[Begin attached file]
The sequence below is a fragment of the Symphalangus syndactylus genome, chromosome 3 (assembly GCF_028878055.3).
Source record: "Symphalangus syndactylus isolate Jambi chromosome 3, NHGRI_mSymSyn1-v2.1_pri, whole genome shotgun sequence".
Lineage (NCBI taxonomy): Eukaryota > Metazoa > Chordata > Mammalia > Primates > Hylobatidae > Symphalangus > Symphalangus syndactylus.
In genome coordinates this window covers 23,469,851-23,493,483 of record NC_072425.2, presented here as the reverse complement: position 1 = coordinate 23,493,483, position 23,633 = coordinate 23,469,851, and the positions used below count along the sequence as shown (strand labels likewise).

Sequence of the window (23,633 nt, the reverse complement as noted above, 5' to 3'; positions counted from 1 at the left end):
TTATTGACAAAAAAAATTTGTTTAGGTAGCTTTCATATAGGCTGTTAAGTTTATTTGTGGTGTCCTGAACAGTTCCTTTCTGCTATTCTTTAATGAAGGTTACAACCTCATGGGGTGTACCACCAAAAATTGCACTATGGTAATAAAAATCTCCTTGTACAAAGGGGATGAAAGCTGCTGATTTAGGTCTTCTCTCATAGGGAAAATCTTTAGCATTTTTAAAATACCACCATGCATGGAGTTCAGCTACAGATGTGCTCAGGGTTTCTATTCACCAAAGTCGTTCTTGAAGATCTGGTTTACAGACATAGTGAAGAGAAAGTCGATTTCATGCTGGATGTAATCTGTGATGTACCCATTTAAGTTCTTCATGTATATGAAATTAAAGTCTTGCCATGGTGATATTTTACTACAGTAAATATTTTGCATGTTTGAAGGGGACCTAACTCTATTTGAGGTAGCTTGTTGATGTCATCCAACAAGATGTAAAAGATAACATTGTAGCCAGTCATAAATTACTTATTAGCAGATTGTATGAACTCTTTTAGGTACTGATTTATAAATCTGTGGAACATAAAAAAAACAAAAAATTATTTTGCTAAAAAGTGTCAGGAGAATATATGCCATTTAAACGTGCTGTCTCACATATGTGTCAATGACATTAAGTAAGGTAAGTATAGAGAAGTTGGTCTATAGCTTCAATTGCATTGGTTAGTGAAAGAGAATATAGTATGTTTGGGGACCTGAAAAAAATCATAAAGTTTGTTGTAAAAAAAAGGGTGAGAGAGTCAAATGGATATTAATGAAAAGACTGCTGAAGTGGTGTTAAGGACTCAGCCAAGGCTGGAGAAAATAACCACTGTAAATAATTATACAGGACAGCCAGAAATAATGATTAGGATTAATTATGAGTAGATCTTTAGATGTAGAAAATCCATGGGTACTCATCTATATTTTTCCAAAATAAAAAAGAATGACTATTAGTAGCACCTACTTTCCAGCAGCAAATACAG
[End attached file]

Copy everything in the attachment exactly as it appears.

The sequence below is a fragment of the Symphalangus syndactylus genome, chromosome 3 (assembly GCF_028878055.3).
Source record: "Symphalangus syndactylus isolate Jambi chromosome 3, NHGRI_mSymSyn1-v2.1_pri, whole genome shotgun sequence".
Lineage (NCBI taxonomy): Eukaryota > Metazoa > Chordata > Mammalia > Primates > Hylobatidae > Symphalangus > Symphalangus syndactylus.
In genome coordinates this window covers 23,469,851-23,493,483 of record NC_072425.2, presented here as the reverse complement: position 1 = coordinate 23,493,483, position 23,633 = coordinate 23,469,851, and the positions used below count along the sequence as shown (strand labels likewise).

Sequence of the window (23,633 nt, the reverse complement as noted above, 5' to 3'; positions counted from 1 at the left end):
TTATTGACAAAAAAAATTTGTTTAGGTAGCTTTCATATAGGCTGTTAAGTTTATTTGTGGTGTCCTGAACAGTTCCTTTCTGCTATTCTTTAATGAAGGTTACAACCTCATGGGGTGTACCACCAAAAATTGCACTATGGTAATAAAAATCTCCTTGTACAAAGGGGATGAAAGCTGCTGATTTAGGTCTTCTCTCATAGGGAAAATCTTTAGCATTTTTAAAATACCACCATGCATGGAGTTCAGCTACAGATGTGCTCAGGGTTTCTATTCACCAAAGTCGTTCTTGAAGATCTGGTTTACAGACATAGTGAAGAGAAAGTCGATTTCATGCTGGATGTAATCTGTGATGTACCCATTTAAGTTCTTCATGTATATGAAATTAAAGTCTTGCCATGGTGATATTTTACTACAGTAAATATTTTGCATGTTTGAAGGGGACCTAACTCTATTTGAGGTAGCTTGTTGATGTCATCCAACAAGATGTAAAAGATAACATTGTAGCCAGTCATAAATTACTTATTAGCAGATTGTATGAACTCTTTTAGGTACTGATTTATAAATCTGTGGAACATAAAAAAAACAAAAAATTATTTTGCTAAAAAGTGTCAGGAGAATATATGCCATTTAAACGTGCTGTCTCACATATGTGTCAATGACATTAAGTAAGGTAAGTATAGAGAAGTTGGTCTATAGCTTCAATTGCATTGGTTAGTGAAAGAGAATATAGTATGTTTGGGGACCTGAAAAAAATCATAAAGTTTGTTGTAAAAAAAAGGGTGAGAGAGTCAAATGGATATTAATGAAAAGACTGCTGAAGTGGTGTTAAGGACTCAGCCAAGGCTGGAGAAAATAACCACTGTAAATAATTATACAGGACAGCCAGAAATAATGATTAGGATTAATTATGAGTAGATCTTTAGATGTAGAAAATCCATGGGTACTCATCTATATTTTTCCAAAATAAAAAAGAATGACTATTAGTAGCACCTACTTTCCAGCAGCAAATACAG